Those tech toys are assisted by very aggressive presentation. Ghost Recon: Future Soldier is the latest game to emphasize steadicam angles and smooth transitions from scene to scene, and all that effort does lend a certain propulsive energy to the game. Shy of some truly hideous cutscenes before mission briefings, cutscenes that look orders of magnitude worse than the in-game graphics, Future Soldier is a good-looking game with a strong visual identity.


Ghost Recon: Future Soldier's Campaign has trouble finding a sense of self, and multiplayer has similar issues. The focus on smaller theatres than previous games lends a sense of "been there, done that" to things.

While players retain the same sense of fragility present in the campaign, going down after comparatively few hits, the quest for multiplayer balance scales back universal gadget access considerably. Quick deaths in the various modes also leave little room for error, and finding your footing and learning the game is difficult when you're spending as much time waiting to respawn as you are playing.

However, the weapon modification aspects of Gunsmith come into their own in multiplayer. As you play, you'll earn unlock tokens and gain access to new mods for existing weapons. It's not terribly unique, but it does allow for more personalization than most other competitors can touch.

The sneaking and in-mission ad-libbing has a distinctly Splinter Cell vibe

But that visual identity has come at the cost of any sense of Future Soldier's place as a Ghost Recon title. There's little to tie it in thematically, as missions are as likely to take place in populated urban environments or industrial structures more at home in Clancy-mate Rainbow Six. And in some ways, the focus on sneaking and in-mission ad-libbing has a distinctly Splinter Cell vibe.


This franchise crossover feel is also apparent in Guerilla mode, which plays most like a wave-based iteration of the Terrorist Hunt mode last seen in Rainbow Six: Vegas 2. This isn't a complaint, exactly – it's effective and different than the glut of survival modes we've seen in shooters the past few years. However, the heavy focus on holding a position against enemy assaults takes precedence over the whole "Recon" thing, further watering down Ghost Recon: Future Soldier's lineage.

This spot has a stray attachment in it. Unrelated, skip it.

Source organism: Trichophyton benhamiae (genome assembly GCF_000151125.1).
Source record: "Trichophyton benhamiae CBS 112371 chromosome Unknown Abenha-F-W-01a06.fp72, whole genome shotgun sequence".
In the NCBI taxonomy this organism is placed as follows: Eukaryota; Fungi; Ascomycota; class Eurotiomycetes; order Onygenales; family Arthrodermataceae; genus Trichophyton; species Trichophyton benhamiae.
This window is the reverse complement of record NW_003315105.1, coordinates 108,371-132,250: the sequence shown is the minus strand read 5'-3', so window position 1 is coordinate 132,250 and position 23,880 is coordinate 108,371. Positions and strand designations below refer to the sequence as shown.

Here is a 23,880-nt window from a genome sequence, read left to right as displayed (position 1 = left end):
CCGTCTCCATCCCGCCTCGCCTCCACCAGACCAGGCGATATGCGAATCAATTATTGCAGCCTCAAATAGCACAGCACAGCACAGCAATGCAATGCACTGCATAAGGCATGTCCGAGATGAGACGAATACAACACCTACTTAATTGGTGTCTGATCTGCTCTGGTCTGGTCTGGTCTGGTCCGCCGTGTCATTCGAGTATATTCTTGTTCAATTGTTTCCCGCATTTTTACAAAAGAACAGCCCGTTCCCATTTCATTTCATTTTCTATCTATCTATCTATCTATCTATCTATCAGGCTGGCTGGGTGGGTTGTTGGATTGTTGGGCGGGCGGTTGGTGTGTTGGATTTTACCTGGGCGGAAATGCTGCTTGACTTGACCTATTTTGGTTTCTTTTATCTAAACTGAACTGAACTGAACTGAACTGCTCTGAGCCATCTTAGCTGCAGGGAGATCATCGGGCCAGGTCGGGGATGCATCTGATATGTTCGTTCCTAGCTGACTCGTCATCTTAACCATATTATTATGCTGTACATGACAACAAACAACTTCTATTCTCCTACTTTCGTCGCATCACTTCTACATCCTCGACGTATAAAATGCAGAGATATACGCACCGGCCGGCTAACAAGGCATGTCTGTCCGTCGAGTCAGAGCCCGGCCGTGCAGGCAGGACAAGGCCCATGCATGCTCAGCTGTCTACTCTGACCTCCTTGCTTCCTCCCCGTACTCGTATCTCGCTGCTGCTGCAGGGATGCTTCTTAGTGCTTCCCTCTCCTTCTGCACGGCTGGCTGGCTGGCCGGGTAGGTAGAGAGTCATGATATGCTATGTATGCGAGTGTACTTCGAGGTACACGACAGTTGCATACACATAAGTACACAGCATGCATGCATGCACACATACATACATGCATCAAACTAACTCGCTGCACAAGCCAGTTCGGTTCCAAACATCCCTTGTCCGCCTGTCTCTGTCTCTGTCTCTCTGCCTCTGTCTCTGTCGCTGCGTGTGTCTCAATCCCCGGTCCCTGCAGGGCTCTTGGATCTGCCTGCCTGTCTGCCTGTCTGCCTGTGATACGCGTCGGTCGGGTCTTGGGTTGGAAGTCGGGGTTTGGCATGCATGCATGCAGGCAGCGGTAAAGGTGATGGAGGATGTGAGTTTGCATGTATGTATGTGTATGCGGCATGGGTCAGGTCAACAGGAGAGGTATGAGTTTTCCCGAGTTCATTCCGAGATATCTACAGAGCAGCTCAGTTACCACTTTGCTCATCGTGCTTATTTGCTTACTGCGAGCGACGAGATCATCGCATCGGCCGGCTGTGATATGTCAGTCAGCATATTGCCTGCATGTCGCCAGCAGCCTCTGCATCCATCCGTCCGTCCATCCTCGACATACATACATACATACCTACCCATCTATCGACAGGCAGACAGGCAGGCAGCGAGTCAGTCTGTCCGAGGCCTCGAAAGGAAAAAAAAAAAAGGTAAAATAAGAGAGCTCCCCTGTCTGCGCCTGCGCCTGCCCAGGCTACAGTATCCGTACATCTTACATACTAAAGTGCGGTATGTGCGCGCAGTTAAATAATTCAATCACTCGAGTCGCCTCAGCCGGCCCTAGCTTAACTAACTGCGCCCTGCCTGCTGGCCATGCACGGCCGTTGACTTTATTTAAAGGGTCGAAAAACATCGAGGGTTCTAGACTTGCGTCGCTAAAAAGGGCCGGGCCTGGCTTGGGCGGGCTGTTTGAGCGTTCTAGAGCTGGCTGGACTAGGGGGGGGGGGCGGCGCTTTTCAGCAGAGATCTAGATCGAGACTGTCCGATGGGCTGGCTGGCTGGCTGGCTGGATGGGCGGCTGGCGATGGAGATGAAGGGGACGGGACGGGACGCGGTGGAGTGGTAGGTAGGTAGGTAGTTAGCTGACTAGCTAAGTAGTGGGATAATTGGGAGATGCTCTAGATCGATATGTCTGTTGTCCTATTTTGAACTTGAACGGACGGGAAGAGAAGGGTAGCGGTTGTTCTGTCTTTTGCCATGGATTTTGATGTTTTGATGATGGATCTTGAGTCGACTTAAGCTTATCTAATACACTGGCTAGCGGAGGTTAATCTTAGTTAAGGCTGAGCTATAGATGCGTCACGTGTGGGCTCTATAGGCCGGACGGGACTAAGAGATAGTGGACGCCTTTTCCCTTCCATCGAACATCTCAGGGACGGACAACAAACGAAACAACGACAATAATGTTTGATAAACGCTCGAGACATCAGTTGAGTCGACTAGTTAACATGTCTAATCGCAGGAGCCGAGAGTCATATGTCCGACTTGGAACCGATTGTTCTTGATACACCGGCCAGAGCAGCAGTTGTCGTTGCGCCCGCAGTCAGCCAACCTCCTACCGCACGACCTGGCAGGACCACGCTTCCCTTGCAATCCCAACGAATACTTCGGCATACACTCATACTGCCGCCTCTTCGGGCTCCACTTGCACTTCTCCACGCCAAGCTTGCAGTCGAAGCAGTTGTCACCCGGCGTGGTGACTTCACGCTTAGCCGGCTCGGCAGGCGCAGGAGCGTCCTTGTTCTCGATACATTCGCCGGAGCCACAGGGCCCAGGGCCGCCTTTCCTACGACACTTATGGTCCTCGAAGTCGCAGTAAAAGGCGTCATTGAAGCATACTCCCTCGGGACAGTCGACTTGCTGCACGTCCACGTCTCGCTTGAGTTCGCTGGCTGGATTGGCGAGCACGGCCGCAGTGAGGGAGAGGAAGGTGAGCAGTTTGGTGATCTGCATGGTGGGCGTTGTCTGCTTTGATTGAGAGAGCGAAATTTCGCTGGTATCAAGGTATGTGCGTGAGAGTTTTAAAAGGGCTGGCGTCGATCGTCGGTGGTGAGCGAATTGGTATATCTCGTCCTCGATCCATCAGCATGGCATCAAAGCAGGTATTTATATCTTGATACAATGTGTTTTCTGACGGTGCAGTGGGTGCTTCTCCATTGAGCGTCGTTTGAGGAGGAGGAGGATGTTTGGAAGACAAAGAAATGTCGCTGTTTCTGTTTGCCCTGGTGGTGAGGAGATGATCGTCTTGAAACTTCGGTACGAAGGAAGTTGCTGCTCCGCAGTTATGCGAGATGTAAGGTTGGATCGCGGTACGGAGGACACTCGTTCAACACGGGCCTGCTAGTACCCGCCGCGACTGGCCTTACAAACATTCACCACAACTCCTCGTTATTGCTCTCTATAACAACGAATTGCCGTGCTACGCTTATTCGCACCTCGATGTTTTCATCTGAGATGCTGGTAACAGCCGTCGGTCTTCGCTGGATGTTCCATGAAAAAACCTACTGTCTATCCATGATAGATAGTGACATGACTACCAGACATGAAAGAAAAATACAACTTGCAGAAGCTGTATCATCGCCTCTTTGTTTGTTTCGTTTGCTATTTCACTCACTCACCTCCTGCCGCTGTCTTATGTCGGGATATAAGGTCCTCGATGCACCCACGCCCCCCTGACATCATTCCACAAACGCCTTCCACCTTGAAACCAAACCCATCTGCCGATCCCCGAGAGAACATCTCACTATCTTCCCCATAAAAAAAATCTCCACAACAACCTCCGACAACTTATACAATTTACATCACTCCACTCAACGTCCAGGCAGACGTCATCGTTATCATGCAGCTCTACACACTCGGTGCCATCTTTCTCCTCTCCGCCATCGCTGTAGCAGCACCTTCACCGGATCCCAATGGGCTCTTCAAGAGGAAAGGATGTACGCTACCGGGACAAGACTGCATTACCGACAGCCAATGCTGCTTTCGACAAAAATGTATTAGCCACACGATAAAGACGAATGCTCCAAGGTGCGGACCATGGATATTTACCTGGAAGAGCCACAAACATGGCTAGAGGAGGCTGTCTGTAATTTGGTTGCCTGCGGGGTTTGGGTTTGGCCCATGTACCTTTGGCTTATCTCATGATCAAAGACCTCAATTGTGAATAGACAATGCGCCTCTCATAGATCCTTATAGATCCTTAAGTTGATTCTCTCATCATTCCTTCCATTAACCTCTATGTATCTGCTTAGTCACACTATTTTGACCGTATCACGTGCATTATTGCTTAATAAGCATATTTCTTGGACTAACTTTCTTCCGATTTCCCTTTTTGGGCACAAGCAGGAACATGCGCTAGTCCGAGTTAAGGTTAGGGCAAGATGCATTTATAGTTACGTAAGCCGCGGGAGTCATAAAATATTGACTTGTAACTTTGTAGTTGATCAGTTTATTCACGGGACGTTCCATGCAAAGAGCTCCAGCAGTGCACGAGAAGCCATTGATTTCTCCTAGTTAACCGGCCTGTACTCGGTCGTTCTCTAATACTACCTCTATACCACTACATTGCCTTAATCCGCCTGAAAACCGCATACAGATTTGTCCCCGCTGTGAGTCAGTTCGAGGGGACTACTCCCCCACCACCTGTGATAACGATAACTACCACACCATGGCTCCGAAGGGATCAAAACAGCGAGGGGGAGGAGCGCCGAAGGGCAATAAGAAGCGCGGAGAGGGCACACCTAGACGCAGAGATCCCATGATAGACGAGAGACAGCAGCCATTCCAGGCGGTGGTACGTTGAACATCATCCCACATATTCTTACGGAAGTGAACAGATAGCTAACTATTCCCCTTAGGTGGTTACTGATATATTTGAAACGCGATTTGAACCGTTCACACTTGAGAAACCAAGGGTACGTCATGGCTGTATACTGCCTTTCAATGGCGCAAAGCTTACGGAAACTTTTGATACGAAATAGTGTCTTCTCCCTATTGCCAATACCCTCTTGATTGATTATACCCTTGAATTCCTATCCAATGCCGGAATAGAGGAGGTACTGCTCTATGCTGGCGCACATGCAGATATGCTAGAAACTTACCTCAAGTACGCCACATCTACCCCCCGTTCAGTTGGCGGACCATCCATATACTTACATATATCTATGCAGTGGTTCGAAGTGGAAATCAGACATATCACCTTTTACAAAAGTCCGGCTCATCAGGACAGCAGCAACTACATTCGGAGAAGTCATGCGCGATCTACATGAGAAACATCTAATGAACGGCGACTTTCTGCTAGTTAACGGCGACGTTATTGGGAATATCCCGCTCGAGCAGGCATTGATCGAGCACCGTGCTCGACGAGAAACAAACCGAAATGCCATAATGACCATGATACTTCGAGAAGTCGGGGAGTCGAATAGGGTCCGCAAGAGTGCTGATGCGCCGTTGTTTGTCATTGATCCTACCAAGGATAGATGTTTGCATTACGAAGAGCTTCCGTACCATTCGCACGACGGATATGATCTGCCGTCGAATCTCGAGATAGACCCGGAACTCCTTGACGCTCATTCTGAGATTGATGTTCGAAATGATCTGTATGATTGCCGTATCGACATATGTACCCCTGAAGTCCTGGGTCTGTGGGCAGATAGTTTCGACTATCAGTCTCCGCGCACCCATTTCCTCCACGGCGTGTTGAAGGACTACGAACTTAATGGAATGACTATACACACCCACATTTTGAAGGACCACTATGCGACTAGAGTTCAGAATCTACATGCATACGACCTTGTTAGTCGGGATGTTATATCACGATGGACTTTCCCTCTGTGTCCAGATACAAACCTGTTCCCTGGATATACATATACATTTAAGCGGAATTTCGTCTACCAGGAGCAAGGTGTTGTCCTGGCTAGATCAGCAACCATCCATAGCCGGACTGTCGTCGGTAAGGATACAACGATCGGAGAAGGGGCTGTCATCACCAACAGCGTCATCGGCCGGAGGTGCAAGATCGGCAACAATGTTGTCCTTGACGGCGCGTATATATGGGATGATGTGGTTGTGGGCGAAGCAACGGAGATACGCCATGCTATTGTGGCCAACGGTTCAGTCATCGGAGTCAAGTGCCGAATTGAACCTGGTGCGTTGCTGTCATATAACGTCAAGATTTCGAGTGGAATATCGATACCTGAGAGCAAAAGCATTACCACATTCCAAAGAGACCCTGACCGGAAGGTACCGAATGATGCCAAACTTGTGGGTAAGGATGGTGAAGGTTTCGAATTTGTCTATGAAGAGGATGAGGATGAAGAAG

In this regard, Ghost Recon: Future Soldier will be most disappointing to the hardest core of series fans. While additions such as Gunsmith are neat, outside of competitive multiplayer, the practical applications are minor, and small details that went such a long way to sell authenticity in previous games are gone. Future Soldier is the first Clancy title I can remember that doesn't allow you to change your primary weapon's fire mode (as in, from single shot to burst to full auto, etc.).

It's a small thing, sure, but it's emblematic of a shift in focus, one that manifests in more harmful ways in the latter half of the game. Eventually, missions almost always end in extended hold-out battles against large enemy contingents, which Future Soldier just doesn't do very well. And worse, the latest Ghost Recon culminates in an extended chase sequence that violates every rule of engagement and bit of design philosophy present in the eleven or so hours that came before. It's terribly executed.

Wrap Up:

Future Soldier leaves the past behind, but struggles to find a new role

While the last half hour doesn't ruin Ghost Recon: Future Soldier, it is a disappointing coda to a game struggling to find a reason to exist. There are glimmers of Red Storm's previous dedication to authenticity and feel, but in a quest for a wider audience, Future Soldier loses sight of the series' earlier appeal, and struggles to find a new role. Wherever the future lies for Future Soldier, Ubisoft has left its past behind.